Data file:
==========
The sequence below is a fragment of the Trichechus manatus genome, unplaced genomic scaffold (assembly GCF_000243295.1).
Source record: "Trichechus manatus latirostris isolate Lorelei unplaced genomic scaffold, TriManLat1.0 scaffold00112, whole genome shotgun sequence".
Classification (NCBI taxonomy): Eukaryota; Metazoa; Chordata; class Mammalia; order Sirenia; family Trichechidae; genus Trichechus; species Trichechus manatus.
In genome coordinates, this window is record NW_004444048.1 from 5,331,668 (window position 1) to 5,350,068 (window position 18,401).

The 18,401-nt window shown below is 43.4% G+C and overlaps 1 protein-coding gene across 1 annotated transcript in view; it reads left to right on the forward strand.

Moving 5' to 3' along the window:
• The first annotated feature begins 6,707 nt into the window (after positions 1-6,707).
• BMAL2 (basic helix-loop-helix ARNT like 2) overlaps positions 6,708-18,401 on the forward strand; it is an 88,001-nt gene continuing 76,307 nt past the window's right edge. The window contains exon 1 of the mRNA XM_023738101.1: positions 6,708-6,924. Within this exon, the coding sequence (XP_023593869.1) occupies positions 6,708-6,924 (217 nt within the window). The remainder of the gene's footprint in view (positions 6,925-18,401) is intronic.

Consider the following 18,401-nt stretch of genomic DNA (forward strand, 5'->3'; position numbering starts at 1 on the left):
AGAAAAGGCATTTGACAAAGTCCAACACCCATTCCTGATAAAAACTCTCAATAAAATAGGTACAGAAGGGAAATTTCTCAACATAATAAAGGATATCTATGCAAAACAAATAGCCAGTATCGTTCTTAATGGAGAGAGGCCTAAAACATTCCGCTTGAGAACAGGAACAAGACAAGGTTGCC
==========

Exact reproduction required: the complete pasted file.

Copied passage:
The sequence below is a fragment of the Trichechus manatus genome, unplaced genomic scaffold (assembly GCF_000243295.1).
Source record: "Trichechus manatus latirostris isolate Lorelei unplaced genomic scaffold, TriManLat1.0 scaffold00112, whole genome shotgun sequence".
Classification (NCBI taxonomy): Eukaryota; Metazoa; Chordata; class Mammalia; order Sirenia; family Trichechidae; genus Trichechus; species Trichechus manatus.
In genome coordinates, this window is record NW_004444048.1 from 5,331,668 (window position 1) to 5,350,068 (window position 18,401).

The 18,401-nt window shown below is 43.4% G+C and overlaps 1 protein-coding gene across 1 annotated transcript in view; it reads left to right on the forward strand.

Moving 5' to 3' along the window:
• The first annotated feature begins 6,707 nt into the window (after positions 1-6,707).
• BMAL2 (basic helix-loop-helix ARNT like 2) overlaps positions 6,708-18,401 on the forward strand; it is an 88,001-nt gene continuing 76,307 nt past the window's right edge. The window contains exon 1 of the mRNA XM_023738101.1: positions 6,708-6,924. Within this exon, the coding sequence (XP_023593869.1) occupies positions 6,708-6,924 (217 nt within the window). The remainder of the gene's footprint in view (positions 6,925-18,401) is intronic.

Consider the following 18,401-nt stretch of genomic DNA (forward strand, 5'->3'; position numbering starts at 1 on the left):
AGAAAAGGCATTTGACAAAGTCCAACACCCATTCCTGATAAAAACTCTCAATAAAATAGGTACAGAAGGGAAATTTCTCAACATAATAAAGGATATCTATGCAAAACAAATAGCCAGTATCGTTCTTAATGGAGAGAGGCCTAAAACATTCCGCTTGAGAACAGGAACAAGACAAGGTTGCC